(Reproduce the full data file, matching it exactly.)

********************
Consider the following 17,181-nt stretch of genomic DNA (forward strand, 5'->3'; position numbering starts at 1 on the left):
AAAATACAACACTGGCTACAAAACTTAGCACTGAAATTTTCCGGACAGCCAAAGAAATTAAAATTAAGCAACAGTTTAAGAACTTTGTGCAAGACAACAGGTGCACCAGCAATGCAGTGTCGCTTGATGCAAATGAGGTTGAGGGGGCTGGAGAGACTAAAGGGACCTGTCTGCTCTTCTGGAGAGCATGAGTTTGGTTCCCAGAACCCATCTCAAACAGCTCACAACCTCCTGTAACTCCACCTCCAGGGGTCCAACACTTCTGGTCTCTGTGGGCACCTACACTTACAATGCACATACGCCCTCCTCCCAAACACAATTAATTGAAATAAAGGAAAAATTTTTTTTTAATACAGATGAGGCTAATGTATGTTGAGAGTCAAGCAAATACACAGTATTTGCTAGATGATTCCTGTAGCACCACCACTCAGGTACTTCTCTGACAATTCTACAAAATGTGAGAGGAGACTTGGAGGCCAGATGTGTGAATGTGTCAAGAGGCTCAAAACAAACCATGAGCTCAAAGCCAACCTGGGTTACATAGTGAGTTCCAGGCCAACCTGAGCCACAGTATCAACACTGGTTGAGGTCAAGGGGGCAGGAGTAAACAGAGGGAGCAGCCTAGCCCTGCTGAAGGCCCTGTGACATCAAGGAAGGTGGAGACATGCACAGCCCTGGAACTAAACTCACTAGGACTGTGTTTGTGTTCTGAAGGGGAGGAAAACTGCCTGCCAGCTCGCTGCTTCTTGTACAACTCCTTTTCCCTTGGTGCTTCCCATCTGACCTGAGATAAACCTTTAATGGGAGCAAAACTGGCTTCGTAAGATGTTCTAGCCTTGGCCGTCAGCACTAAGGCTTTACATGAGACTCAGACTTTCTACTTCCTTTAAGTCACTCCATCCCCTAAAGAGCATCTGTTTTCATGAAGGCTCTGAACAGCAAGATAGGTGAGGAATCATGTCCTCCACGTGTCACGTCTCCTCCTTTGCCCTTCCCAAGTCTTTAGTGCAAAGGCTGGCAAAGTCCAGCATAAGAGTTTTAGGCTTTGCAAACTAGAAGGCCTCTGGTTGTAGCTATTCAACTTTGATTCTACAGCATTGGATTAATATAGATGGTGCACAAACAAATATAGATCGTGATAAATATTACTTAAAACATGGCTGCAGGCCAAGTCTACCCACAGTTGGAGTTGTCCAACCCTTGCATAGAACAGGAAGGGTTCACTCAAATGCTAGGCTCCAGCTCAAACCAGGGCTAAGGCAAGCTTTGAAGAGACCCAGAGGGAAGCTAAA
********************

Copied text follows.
Consider the following 17,181-nt stretch of genomic DNA (forward strand, 5'->3'; position numbering starts at 1 on the left):
AAAATACAACACTGGCTACAAAACTTAGCACTGAAATTTTCCGGACAGCCAAAGAAATTAAAATTAAGCAACAGTTTAAGAACTTTGTGCAAGACAACAGGTGCACCAGCAATGCAGTGTCGCTTGATGCAAATGAGGTTGAGGGGGCTGGAGAGACTAAAGGGACCTGTCTGCTCTTCTGGAGAGCATGAGTTTGGTTCCCAGAACCCATCTCAAACAGCTCACAACCTCCTGTAACTCCACCTCCAGGGGTCCAACACTTCTGGTCTCTGTGGGCACCTACACTTACAATGCACATACGCCCTCCTCCCAAACACAATTAATTGAAATAAAGGAAAAATTTTTTTTTAATACAGATGAGGCTAATGTATGTTGAGAGTCAAGCAAATACACAGTATTTGCTAGATGATTCCTGTAGCACCACCACTCAGGTACTTCTCTGACAATTCTACAAAATGTGAGAGGAGACTTGGAGGCCAGATGTGTGAATGTGTCAAGAGGCTCAAAACAAACCATGAGCTCAAAGCCAACCTGGGTTACATAGTGAGTTCCAGGCCAACCTGAGCCACAGTATCAACACTGGTTGAGGTCAAGGGGGCAGGAGTAAACAGAGGGAGCAGCCTAGCCCTGCTGAAGGCCCTGTGACATCAAGGAAGGTGGAGACATGCACAGCCCTGGAACTAAACTCACTAGGACTGTGTTTGTGTTCTGAAGGGGAGGAAAACTGCCTGCCAGCTCGCTGCTTCTTGTACAACTCCTTTTCCCTTGGTGCTTCCCATCTGACCTGAGATAAACCTTTAATGGGAGCAAAACTGGCTTCGTAAGATGTTCTAGCCTTGGCCGTCAGCACTAAGGCTTTACATGAGACTCAGACTTTCTACTTCCTTTAAGTCACTCCATCCCCTAAAGAGCATCTGTTTTCATGAAGGCTCTGAACAGCAAGATAGGTGAGGAATCATGTCCTCCACGTGTCACGTCTCCTCCTTTGCCCTTCCCAAGTCTTTAGTGCAAAGGCTGGCAAAGTCCAGCATAAGAGTTTTAGGCTTTGCAAACTAGAAGGCCTCTGGTTGTAGCTATTCAACTTTGATTCTACAGCATTGGATTAATATAGATGGTGCACAAACAAATATAGATCGTGATAAATATTACTTAAAACATGGCTGCAGGCCAAGTCTACCCACAGTTGGAGTTGTCCAACCCTTGCATAGAACAGGAAGGGTTCACTCAAATGCTAGGCTCCAGCTCAAACCAGGGCTAAGGCAAGCTTTGAAGAGACCCAGAGGGAAGCTAAA